whom it was written--Mrs. O. H. Browning
, wife of a fellow-member of the Legislature — before giving a copy of it to a biographer, wrote to Lincoln
asking his consent to the publication, but that he answered warning her against it because it was too full of truth.
The only biographer who ever did insert it apologized for its appearance in his book, regarding it for many reasons as an extremely painful duty.
“If it could be withheld,” he laments, “and the act decently reconciled to the conscience of a biographer1
professing to be honest and candid, it should never see the light in these pages.
Its grotesque humor, its coarse exaggerations in describing the person of a lady whom the writer was willing to marry; its imputation of toothless and weatherbeaten old age to a woman really young and handsome; its utter lack of that delicacy of tone and sentiment which one naturally expects a gentleman to adopt when he thinks proper to discuss the merits of his late mistress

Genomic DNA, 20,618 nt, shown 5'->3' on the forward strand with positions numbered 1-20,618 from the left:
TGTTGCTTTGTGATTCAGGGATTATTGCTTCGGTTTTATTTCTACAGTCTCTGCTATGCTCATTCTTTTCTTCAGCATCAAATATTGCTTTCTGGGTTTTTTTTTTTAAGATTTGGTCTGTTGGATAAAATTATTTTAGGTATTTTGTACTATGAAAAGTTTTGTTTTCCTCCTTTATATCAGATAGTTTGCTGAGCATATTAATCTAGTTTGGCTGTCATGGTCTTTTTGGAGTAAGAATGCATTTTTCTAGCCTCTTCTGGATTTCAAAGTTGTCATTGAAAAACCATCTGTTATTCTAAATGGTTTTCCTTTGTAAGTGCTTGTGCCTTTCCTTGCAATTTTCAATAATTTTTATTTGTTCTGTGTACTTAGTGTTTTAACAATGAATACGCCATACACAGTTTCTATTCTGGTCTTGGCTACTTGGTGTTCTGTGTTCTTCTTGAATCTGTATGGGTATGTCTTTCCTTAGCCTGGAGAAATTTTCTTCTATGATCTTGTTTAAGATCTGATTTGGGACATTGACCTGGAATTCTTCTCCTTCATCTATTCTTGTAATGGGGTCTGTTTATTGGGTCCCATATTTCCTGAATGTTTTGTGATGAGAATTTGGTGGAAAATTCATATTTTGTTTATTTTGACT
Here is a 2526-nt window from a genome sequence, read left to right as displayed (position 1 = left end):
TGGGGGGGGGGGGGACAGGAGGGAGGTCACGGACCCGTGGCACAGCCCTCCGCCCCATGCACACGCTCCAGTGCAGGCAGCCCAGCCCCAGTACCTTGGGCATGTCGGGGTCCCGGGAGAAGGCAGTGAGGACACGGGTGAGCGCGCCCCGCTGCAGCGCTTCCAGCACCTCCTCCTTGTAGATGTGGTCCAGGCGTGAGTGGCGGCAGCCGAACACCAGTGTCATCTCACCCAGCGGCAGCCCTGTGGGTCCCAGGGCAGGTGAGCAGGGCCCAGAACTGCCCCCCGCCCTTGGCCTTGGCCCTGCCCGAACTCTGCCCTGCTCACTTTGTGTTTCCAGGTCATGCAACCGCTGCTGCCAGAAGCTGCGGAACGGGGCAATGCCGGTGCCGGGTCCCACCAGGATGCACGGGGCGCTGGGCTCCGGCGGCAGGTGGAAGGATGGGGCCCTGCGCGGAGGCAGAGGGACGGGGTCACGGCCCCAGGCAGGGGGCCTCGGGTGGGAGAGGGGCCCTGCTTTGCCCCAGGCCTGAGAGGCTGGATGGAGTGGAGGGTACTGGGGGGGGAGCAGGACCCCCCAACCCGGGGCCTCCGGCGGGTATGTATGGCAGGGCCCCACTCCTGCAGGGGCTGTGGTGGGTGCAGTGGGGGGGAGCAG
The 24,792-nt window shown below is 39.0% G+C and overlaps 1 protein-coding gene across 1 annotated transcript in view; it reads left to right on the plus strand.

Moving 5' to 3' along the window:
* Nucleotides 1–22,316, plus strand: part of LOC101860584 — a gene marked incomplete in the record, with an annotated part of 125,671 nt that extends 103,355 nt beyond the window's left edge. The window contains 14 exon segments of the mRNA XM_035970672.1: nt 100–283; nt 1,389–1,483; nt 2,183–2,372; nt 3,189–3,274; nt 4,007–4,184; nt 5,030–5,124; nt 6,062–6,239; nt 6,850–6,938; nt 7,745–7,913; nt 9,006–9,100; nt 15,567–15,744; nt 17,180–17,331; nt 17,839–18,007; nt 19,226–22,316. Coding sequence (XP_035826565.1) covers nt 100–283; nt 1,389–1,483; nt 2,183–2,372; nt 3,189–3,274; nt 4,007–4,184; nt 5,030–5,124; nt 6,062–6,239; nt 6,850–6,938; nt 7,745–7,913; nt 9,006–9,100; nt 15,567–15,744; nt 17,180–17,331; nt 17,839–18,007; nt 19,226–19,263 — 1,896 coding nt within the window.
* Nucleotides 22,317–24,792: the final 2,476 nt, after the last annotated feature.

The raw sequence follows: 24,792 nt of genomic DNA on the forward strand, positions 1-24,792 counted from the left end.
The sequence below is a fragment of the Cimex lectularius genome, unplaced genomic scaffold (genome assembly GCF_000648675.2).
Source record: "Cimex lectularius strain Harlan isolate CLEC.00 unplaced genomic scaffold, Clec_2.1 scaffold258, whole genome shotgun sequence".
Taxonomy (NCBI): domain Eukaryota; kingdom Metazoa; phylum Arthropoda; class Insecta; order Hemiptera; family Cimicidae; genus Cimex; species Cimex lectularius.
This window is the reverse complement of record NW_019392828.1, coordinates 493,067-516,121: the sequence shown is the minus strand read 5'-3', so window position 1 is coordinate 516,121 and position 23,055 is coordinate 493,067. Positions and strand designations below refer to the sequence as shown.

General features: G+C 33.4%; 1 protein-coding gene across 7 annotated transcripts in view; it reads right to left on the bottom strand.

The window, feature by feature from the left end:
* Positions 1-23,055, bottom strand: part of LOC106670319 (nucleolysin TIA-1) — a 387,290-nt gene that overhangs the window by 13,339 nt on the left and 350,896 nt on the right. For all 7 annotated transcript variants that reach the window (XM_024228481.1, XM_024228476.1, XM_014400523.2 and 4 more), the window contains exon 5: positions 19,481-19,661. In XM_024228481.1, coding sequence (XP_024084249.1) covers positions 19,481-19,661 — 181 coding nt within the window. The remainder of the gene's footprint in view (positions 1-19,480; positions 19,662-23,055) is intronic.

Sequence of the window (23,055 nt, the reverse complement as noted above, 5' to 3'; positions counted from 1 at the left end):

--all these, and its defective orthography, it would certainly be more agreeable to suppress than to publish.
But if we begin by omitting or mutilating a document which sheds so broad a light upon one part of his life and one phase of his character, why may we not do the like as fast and as often as the temptation arises?
and where shall the process cease?”
I prefer not to take such a serious view of the letter or its publication.
My idea is, that Mr. Lincoln
got into one of his irresistible moods of humor and fun — a state of feeling into which he